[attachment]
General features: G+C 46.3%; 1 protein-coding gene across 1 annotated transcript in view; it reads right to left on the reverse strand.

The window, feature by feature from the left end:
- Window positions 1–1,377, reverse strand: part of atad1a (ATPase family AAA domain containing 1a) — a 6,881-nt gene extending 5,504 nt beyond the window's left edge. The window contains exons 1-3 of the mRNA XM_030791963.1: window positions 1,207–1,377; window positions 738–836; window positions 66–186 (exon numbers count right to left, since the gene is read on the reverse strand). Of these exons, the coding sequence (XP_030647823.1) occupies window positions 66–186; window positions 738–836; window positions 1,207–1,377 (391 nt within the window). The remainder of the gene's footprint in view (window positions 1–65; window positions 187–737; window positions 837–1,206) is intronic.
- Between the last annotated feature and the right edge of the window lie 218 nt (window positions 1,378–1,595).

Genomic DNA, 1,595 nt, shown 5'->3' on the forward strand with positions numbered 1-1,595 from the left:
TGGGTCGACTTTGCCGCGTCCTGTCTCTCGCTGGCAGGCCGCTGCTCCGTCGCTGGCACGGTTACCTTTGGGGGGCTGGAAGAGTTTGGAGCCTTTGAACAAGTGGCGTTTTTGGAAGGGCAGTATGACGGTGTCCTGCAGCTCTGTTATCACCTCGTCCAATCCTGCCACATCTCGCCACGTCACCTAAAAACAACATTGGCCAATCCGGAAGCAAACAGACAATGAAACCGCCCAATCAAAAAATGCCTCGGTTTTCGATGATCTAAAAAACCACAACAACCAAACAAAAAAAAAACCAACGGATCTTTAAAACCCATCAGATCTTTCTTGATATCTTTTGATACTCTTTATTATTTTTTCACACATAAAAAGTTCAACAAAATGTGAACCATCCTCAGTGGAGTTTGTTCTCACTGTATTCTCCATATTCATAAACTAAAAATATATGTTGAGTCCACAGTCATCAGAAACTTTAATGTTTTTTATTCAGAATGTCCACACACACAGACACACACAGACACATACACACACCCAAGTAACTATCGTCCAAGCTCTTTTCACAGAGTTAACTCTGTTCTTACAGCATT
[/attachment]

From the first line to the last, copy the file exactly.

General features: G+C 46.3%; 1 protein-coding gene across 1 annotated transcript in view; it reads right to left on the reverse strand.

The window, feature by feature from the left end:
- Window positions 1–1,377, reverse strand: part of atad1a (ATPase family AAA domain containing 1a) — a 6,881-nt gene extending 5,504 nt beyond the window's left edge. The window contains exons 1-3 of the mRNA XM_030791963.1: window positions 1,207–1,377; window positions 738–836; window positions 66–186 (exon numbers count right to left, since the gene is read on the reverse strand). Of these exons, the coding sequence (XP_030647823.1) occupies window positions 66–186; window positions 738–836; window positions 1,207–1,377 (391 nt within the window). The remainder of the gene's footprint in view (window positions 1–65; window positions 187–737; window positions 837–1,206) is intronic.
- Between the last annotated feature and the right edge of the window lie 218 nt (window positions 1,378–1,595).

Genomic DNA, 1,595 nt, shown 5'->3' on the forward strand with positions numbered 1-1,595 from the left:
TGGGTCGACTTTGCCGCGTCCTGTCTCTCGCTGGCAGGCCGCTGCTCCGTCGCTGGCACGGTTACCTTTGGGGGGCTGGAAGAGTTTGGAGCCTTTGAACAAGTGGCGTTTTTGGAAGGGCAGTATGACGGTGTCCTGCAGCTCTGTTATCACCTCGTCCAATCCTGCCACATCTCGCCACGTCACCTAAAAACAACATTGGCCAATCCGGAAGCAAACAGACAATGAAACCGCCCAATCAAAAAATGCCTCGGTTTTCGATGATCTAAAAAACCACAACAACCAAACAAAAAAAAAACCAACGGATCTTTAAAACCCATCAGATCTTTCTTGATATCTTTTGATACTCTTTATTATTTTTTCACACATAAAAAGTTCAACAAAATGTGAACCATCCTCAGTGGAGTTTGTTCTCACTGTATTCTCCATATTCATAAACTAAAAATATATGTTGAGTCCACAGTCATCAGAAACTTTAATGTTTTTTATTCAGAATGTCCACACACACAGACACACACAGACACATACACACACCCAAGTAACTATCGTCCAAGCTCTTTTCACAGAGTTAACTCTGTTCTTACAGCATT